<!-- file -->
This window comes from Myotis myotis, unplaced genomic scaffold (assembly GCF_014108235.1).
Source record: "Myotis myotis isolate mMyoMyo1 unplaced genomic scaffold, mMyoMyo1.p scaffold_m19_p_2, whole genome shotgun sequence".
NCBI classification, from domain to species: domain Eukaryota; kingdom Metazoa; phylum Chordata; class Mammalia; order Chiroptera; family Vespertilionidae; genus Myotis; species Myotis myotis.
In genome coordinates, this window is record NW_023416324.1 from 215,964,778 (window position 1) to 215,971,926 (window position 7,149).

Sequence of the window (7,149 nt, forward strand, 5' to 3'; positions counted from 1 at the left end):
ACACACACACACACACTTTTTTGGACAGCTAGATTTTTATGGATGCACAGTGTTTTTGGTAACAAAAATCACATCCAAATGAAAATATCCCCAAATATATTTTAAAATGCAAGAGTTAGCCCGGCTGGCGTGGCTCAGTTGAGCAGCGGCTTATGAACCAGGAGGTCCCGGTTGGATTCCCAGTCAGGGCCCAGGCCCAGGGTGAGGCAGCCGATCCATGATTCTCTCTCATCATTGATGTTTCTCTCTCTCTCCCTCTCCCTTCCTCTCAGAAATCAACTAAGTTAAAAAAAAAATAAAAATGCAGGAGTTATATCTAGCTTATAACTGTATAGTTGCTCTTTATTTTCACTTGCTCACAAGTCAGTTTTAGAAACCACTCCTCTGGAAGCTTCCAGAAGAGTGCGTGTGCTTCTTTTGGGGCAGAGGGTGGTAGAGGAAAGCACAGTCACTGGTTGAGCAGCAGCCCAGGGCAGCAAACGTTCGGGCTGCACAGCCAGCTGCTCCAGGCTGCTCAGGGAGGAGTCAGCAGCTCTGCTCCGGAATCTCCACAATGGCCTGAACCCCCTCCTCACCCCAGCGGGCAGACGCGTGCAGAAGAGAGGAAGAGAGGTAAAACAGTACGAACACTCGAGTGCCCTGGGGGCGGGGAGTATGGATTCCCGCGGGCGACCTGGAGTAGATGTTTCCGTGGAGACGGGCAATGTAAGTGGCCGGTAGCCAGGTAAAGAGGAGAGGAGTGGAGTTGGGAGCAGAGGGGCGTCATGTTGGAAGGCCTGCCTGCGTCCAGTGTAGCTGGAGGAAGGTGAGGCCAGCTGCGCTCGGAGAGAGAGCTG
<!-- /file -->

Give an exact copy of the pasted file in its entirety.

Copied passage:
This window comes from Myotis myotis, unplaced genomic scaffold (assembly GCF_014108235.1).
Source record: "Myotis myotis isolate mMyoMyo1 unplaced genomic scaffold, mMyoMyo1.p scaffold_m19_p_2, whole genome shotgun sequence".
NCBI classification, from domain to species: domain Eukaryota; kingdom Metazoa; phylum Chordata; class Mammalia; order Chiroptera; family Vespertilionidae; genus Myotis; species Myotis myotis.
In genome coordinates, this window is record NW_023416324.1 from 215,964,778 (window position 1) to 215,971,926 (window position 7,149).

Sequence of the window (7,149 nt, forward strand, 5' to 3'; positions counted from 1 at the left end):
ACACACACACACACACTTTTTTGGACAGCTAGATTTTTATGGATGCACAGTGTTTTTGGTAACAAAAATCACATCCAAATGAAAATATCCCCAAATATATTTTAAAATGCAAGAGTTAGCCCGGCTGGCGTGGCTCAGTTGAGCAGCGGCTTATGAACCAGGAGGTCCCGGTTGGATTCCCAGTCAGGGCCCAGGCCCAGGGTGAGGCAGCCGATCCATGATTCTCTCTCATCATTGATGTTTCTCTCTCTCTCCCTCTCCCTTCCTCTCAGAAATCAACTAAGTTAAAAAAAAAATAAAAATGCAGGAGTTATATCTAGCTTATAACTGTATAGTTGCTCTTTATTTTCACTTGCTCACAAGTCAGTTTTAGAAACCACTCCTCTGGAAGCTTCCAGAAGAGTGCGTGTGCTTCTTTTGGGGCAGAGGGTGGTAGAGGAAAGCACAGTCACTGGTTGAGCAGCAGCCCAGGGCAGCAAACGTTCGGGCTGCACAGCCAGCTGCTCCAGGCTGCTCAGGGAGGAGTCAGCAGCTCTGCTCCGGAATCTCCACAATGGCCTGAACCCCCTCCTCACCCCAGCGGGCAGACGCGTGCAGAAGAGAGGAAGAGAGGTAAAACAGTACGAACACTCGAGTGCCCTGGGGGCGGGGAGTATGGATTCCCGCGGGCGACCTGGAGTAGATGTTTCCGTGGAGACGGGCAATGTAAGTGGCCGGTAGCCAGGTAAAGAGGAGAGGAGTGGAGTTGGGAGCAGAGGGGCGTCATGTTGGAAGGCCTGCCTGCGTCCAGTGTAGCTGGAGGAAGGTGAGGCCAGCTGCGCTCGGAGAGAGAGCTG